Safety and feasibility of the robotic platform in the management of surgical sequelae of chronic pancreatitis
- 306 Downloads
The application of minimally invasive surgery to chronic pancreatitis (CP) procedures is uncommon. Our objective was to report the safety and feasibility of the robotic approach in the treatment of surgical sequelae of CP, and provide insights into the technique, tricks, and pitfalls associated with the application of robotics to this challenging disease entity.
A retrospective review of a prospectively maintained database of patients undergoing robotic-assisted resections and/or drainage procedures for CP at the University of Pittsburgh between May 2009 and January 2017 was performed. A video of a robotic Frey procedure is also shown.
Of 812 robotic pancreatic resections and reconstructions 39 were for CP indications. These included 11 total pancreatectomies [with and without auto islet transplantation], 8 Puestow procedures, 4 Frey procedures, 6 pancreaticoduodenectomies, and 10 distal pancreatectomies. Median age was 49, and 41% of the patients were female. The most common etiology for CP was idiopathic pancreatitis (n = 16, 46%). Median operative time was 324 min with a median estimated blood loss of 250 ml. None of the patients required conversion to laparotomy. A Clavien III–IV complication rate was experienced by 5 (13%) patients, including one reoperation. Excluding the eleven patients who underwent TP, rate of clinically relevant postoperative pancreatic fistula was 7% (Grade B = 2, Grade C = 0). No 30 or 90 day mortalities were recorded. The median length of hospital stay was 7 days.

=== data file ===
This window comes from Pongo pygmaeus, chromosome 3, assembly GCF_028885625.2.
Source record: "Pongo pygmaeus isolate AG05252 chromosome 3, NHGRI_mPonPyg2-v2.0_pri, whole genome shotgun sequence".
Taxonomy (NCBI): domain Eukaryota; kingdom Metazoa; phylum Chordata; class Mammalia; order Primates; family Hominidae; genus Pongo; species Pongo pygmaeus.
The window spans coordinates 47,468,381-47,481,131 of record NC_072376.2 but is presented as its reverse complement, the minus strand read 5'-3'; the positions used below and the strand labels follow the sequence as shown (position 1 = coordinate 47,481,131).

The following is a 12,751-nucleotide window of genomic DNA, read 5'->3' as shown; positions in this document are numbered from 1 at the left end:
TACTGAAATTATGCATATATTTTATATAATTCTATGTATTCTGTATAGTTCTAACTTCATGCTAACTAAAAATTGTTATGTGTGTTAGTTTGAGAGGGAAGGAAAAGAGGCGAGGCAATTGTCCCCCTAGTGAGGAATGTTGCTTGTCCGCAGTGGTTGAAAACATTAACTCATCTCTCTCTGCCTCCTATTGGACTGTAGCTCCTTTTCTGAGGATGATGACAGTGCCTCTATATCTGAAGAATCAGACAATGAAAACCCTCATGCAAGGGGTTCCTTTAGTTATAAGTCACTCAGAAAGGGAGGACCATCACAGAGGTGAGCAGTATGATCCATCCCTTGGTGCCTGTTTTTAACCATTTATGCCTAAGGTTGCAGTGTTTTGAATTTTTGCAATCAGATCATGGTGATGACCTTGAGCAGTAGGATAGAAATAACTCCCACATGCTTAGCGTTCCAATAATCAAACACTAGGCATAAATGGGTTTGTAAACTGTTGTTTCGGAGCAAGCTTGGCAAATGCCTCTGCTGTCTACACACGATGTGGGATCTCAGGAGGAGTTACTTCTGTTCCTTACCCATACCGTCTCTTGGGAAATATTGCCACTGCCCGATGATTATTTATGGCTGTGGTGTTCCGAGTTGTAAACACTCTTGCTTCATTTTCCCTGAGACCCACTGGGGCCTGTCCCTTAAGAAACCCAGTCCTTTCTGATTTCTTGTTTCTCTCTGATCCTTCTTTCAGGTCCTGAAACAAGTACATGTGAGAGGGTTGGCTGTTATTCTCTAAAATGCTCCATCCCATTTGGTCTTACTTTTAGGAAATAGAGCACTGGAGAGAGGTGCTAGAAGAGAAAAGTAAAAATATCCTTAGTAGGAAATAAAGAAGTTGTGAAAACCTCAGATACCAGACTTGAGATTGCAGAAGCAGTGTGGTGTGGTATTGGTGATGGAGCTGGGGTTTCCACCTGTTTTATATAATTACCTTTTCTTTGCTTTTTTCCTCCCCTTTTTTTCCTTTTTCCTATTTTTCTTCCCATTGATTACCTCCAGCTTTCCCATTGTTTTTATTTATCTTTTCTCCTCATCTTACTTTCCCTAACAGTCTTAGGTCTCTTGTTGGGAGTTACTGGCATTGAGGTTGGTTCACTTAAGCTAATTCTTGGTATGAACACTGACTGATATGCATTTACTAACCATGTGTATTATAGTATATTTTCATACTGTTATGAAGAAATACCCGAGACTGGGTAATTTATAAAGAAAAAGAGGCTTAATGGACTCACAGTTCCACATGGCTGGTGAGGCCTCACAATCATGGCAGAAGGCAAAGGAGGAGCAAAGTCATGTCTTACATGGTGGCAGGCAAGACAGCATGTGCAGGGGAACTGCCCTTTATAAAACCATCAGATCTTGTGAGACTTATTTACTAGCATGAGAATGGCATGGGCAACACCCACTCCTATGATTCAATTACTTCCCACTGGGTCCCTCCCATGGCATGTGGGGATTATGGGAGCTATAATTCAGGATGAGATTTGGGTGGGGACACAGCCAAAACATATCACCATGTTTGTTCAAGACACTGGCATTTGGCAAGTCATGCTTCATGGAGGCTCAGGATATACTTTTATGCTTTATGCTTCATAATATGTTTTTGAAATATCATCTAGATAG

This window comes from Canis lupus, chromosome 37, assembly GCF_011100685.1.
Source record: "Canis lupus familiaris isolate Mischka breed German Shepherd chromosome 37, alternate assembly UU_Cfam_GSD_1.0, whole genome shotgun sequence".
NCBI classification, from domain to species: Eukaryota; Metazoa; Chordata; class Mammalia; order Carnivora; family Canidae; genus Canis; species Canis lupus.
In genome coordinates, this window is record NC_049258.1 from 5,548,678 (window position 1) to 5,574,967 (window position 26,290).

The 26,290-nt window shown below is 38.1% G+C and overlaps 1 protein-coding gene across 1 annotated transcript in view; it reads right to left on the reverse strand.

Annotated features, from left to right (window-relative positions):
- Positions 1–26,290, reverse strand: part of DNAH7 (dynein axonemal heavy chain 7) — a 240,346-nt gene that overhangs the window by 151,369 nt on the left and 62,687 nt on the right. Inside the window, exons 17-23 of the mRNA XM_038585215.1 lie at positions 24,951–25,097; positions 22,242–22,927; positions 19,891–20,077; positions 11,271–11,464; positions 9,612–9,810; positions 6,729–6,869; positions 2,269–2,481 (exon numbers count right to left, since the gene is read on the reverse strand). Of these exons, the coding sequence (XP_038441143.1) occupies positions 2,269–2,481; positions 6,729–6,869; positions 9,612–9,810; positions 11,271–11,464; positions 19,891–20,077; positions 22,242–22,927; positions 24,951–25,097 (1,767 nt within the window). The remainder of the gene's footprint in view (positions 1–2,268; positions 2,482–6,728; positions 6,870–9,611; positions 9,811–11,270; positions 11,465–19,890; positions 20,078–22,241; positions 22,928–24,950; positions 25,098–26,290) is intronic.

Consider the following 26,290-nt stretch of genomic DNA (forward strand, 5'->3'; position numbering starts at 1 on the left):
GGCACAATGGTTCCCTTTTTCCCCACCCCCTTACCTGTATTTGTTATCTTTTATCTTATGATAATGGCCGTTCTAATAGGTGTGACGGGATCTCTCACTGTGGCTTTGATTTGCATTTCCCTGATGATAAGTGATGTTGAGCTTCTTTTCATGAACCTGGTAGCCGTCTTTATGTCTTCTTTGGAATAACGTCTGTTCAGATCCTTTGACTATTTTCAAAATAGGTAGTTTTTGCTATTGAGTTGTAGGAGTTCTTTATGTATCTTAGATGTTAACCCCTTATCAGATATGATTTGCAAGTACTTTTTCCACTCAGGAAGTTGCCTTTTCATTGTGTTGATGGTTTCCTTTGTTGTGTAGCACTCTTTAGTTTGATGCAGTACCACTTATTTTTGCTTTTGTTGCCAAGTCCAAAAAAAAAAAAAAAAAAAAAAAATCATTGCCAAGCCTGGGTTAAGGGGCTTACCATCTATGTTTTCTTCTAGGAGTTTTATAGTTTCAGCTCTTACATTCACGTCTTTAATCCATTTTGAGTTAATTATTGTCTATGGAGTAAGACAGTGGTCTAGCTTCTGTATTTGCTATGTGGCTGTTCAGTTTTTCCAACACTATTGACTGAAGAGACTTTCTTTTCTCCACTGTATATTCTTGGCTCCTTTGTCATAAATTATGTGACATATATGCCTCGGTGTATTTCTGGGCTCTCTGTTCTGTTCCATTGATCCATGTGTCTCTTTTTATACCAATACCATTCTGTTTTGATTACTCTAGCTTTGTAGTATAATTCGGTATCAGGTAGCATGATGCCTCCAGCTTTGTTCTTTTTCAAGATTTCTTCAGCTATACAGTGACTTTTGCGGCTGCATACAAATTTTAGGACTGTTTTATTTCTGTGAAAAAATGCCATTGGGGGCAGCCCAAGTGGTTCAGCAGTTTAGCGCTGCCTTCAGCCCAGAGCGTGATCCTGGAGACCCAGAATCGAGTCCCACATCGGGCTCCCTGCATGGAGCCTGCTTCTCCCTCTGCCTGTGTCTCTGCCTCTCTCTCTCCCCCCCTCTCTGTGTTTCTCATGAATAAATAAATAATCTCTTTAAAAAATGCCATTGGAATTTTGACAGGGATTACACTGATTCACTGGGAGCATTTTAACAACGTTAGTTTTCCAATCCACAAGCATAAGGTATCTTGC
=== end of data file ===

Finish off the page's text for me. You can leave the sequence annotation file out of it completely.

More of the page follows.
Use of the robotic platform is safe and feasible when tackling complex pancreatic resections for sequelae of chronic pancreatitis.
KeywordsChronic pancreatitis Robotic surgery Frey Puestow Total pancreatectomy Pancreatectomy
Compliance with ethical standards
Drs. Ahmad Hamad, Mazen Zenati, Trang Nguyen, Melissa Hogg, Herbert Zeh, and Amer Zureikat have no conflicts of interest or financial ties to disclose.
Supplementary material 1 (MP4 341853 KB)